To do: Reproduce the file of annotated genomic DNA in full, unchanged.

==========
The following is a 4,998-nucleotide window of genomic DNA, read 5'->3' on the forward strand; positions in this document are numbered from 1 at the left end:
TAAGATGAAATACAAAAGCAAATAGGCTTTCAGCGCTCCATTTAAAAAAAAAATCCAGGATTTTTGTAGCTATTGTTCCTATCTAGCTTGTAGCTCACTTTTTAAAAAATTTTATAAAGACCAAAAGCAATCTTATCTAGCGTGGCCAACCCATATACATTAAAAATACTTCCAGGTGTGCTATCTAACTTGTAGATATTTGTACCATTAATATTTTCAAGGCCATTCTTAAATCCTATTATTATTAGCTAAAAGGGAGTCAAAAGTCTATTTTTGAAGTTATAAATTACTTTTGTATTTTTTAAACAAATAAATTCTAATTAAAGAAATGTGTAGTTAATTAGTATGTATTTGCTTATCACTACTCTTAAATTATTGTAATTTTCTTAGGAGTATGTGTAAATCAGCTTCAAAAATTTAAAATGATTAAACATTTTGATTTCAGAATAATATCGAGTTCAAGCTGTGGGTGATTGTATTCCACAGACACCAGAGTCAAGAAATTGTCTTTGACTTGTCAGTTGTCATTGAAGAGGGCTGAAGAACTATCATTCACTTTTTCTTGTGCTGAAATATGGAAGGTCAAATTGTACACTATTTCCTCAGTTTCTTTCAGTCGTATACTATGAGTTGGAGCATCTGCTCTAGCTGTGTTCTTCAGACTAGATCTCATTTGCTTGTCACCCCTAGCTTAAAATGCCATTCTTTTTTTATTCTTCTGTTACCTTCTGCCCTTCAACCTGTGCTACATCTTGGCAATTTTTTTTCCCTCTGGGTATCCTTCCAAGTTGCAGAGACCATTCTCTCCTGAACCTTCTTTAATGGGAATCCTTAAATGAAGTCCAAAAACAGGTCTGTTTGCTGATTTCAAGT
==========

The following is a 4,998-nucleotide window of genomic DNA, read 5'->3' on the forward strand; positions in this document are numbered from 1 at the left end:
TAAGATGAAATACAAAAGCAAATAGGCTTTCAGCGCTCCATTTAAAAAAAAAATCCAGGATTTTTGTAGCTATTGTTCCTATCTAGCTTGTAGCTCACTTTTTAAAAAATTTTATAAAGACCAAAAGCAATCTTATCTAGCGTGGCCAACCCATATACATTAAAAATACTTCCAGGTGTGCTATCTAACTTGTAGATATTTGTACCATTAATATTTTCAAGGCCATTCTTAAATCCTATTATTATTAGCTAAAAGGGAGTCAAAAGTCTATTTTTGAAGTTATAAATTACTTTTGTATTTTTTAAACAAATAAATTCTAATTAAAGAAATGTGTAGTTAATTAGTATGTATTTGCTTATCACTACTCTTAAATTATTGTAATTTTCTTAGGAGTATGTGTAAATCAGCTTCAAAAATTTAAAATGATTAAACATTTTGATTTCAGAATAATATCGAGTTCAAGCTGTGGGTGATTGTATTCCACAGACACCAGAGTCAAGAAATTGTCTTTGACTTGTCAGTTGTCATTGAAGAGGGCTGAAGAACTATCATTCACTTTTTCTTGTGCTGAAATATGGAAGGTCAAATTGTACACTATTTCCTCAGTTTCTTTCAGTCGTATACTATGAGTTGGAGCATCTGCTCTAGCTGTGTTCTTCAGACTAGATCTCATTTGCTTGTCACCCCTAGCTTAAAATGCCATTCTTTTTTTATTCTTCTGTTACCTTCTGCCCTTCAACCTGTGCTACATCTTGGCAATTTTTTTTCCCTCTGGGTATCCTTCCAAGTTGCAGAGACCATTCTCTCCTGAACCTTCTTTAATGGGAATCCTTAAATGAAGTCCAAAAACAGGTCTGTTTGCTGATTTCAAGT